Patricia Roy's latest novel feels more like a fictional version of Ripley's Believe It Or Not than a romance. It has a little of everything – heroine forced into prostitution, a valiant hero, a prairie fire, a mad general and friendly Native Americans.
What it doesn't have is a credible plot, compelling or even interesting love story or characters.
Meg Reilly has always lived with one foot in the poorhouse. Unfortunately, in Duluth, Minnesota, in the spring of 1875, Meg's luck has finally run out and so have her choices. In her 28 years she's done a little bit of everything (both within and without the law), not because she wanted to, but because she's a survivor. So, with a philosophical shrug and gritted teeth, Meg resigns herself to selling the only thing of value she has left – herself and her virginity.
Fortunately or unfortunately, her first customer is 21-year-old Robert Hamilton, a newly deputized officer in the Canadian Mounted Police. Idealistic, naïve and just down from the university, Robert joined the Mounties because the uncle that raised him believed it would "make a man out of him." His first assignment is to evaluate the condition of the trails leading into northwest Canada and its native population and evaluate the potential effectiveness of the Mounties in that region. But before he begins his months-long journey for his government, Robert decides to stop off at the Bouncing Bess to take care of a little personal business.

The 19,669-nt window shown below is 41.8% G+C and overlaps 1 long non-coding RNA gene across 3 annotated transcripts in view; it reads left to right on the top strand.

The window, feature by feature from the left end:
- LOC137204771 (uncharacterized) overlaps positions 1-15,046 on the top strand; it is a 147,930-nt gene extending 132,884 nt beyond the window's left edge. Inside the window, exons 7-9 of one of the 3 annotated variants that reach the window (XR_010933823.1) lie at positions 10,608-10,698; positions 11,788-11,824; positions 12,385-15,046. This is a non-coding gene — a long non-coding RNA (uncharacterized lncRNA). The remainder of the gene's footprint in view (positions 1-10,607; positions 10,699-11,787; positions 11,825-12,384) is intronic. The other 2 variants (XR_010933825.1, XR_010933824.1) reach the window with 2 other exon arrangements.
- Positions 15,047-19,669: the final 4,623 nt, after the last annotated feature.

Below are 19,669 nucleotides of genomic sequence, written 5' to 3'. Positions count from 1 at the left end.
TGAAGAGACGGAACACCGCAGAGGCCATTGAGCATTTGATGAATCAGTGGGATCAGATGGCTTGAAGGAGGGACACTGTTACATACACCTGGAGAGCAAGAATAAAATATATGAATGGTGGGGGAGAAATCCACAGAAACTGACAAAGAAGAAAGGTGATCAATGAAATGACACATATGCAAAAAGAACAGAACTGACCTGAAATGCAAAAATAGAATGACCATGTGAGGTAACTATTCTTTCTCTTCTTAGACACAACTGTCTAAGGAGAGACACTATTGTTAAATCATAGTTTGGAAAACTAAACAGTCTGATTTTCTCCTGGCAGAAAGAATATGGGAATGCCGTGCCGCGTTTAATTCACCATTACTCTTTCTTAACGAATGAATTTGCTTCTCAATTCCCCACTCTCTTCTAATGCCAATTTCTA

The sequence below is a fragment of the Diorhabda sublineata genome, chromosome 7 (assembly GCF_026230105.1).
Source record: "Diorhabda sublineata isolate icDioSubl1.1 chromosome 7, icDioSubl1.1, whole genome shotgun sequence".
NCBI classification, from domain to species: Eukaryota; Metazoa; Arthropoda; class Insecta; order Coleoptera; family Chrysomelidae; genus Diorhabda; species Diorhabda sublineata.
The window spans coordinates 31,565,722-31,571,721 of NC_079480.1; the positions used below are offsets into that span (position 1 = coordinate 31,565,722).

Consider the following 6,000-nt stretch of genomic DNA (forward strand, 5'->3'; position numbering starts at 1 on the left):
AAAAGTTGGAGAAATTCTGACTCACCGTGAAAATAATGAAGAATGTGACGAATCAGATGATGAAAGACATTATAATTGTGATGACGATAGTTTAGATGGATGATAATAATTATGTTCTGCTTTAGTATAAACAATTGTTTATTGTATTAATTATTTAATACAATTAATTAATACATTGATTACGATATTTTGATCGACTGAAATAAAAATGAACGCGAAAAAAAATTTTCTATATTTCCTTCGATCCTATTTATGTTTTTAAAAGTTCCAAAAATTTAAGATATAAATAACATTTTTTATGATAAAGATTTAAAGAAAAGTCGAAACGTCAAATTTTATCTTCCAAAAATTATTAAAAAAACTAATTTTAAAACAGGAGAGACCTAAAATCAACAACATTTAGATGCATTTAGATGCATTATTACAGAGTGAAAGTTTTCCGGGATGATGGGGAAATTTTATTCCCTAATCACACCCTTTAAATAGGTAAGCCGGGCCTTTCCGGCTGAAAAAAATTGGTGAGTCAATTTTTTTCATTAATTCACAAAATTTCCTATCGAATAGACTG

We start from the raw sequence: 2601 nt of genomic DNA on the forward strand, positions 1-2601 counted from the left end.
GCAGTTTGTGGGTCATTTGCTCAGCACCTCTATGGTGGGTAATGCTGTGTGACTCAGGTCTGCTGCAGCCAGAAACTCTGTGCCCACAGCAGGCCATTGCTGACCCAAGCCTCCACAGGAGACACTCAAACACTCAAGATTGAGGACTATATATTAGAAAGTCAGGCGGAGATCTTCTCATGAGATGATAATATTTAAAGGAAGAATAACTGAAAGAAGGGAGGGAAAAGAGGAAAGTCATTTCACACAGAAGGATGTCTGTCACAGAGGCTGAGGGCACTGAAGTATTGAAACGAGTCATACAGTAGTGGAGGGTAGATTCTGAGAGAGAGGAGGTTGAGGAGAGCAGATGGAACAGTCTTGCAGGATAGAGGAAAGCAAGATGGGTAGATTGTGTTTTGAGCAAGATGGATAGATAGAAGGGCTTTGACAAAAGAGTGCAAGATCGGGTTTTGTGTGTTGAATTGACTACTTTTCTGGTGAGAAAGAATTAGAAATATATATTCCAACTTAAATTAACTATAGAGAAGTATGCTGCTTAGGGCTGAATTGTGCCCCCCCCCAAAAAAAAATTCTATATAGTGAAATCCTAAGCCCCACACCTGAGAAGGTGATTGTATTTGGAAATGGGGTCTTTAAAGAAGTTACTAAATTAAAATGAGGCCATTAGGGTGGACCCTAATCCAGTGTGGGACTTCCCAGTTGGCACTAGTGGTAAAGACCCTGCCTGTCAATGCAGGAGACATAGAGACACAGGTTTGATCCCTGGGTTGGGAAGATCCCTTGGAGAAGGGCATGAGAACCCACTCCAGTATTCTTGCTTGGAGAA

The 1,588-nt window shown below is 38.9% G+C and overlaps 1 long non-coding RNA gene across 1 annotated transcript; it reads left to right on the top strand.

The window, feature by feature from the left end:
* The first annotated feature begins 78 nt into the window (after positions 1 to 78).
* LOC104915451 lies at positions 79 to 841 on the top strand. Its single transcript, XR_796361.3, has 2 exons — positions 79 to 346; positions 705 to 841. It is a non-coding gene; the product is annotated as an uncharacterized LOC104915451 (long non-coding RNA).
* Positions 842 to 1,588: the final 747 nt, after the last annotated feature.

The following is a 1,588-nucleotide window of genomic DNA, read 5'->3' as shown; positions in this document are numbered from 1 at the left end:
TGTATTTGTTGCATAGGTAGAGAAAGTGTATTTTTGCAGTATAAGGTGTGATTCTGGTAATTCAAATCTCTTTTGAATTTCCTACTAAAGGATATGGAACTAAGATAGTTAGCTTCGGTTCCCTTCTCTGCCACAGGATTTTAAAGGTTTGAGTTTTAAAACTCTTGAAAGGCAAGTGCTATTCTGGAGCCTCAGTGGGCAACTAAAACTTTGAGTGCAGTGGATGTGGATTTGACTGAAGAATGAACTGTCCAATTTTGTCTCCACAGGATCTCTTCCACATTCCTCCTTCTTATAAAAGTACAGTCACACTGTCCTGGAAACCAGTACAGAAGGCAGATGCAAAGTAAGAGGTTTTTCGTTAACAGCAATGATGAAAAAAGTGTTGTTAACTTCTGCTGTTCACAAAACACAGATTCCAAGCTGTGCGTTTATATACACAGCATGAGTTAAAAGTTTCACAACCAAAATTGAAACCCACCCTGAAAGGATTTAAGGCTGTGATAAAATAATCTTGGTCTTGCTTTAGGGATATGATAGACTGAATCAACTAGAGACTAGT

Meg and Robert's first meeting ends before they can become intimately acquainted, but lasts long enough to insure that neither will easily forget the other. This is born out when they meet again and despite their less than romantic surroundings, Robert can think of little else but picking up where they left off. Eventually however, the pair ends up traveling together through the inhospitable but relatively tame Canadian West.
Sadly, there was not any one particular component of the novel that I did not like, it was the whole package. Meg came across as irresponsible, unrealistic, and disturbingly glib about the reality of selling her body instead of the quirky, adventurous and courageous heroine Roy was aiming for. It is not until the end of the book that Meg makes a move toward common sense, but by this time it is so obviously out of character that it feels like it was an author's choice to move the plot along, rather than the character's decision.
As for Robert, this may be a personal bias, but there is a reason that heroes are not typically in their early 20s – because they really are not very interesting. For all his hesitancy concerning deepening his relationship with Meg, overall Robert behaved as one would expect a young man to act and it is as boring on paper in the 19th century as it is in reality in the late 20th century.
Beyond the central storyline, Roy's efforts to spice up the novel with a dash of danger are silly. They spring up virtually out of the blue and are quickly shunted aside, plus they are as improbable as they are abrupt. As for bad guys and secondary characters, they receive the same "for convenience's sake" treatment as the other elements of the novel.
Every time I open a new book I start hoping that it will be a keeper, by the time I read four chapters of The Wedding Knot I was just hoping that it would end.
If you are a lover of pointless and implausible action movies, then you'll love The Wedding Knot. And then again, maybe not.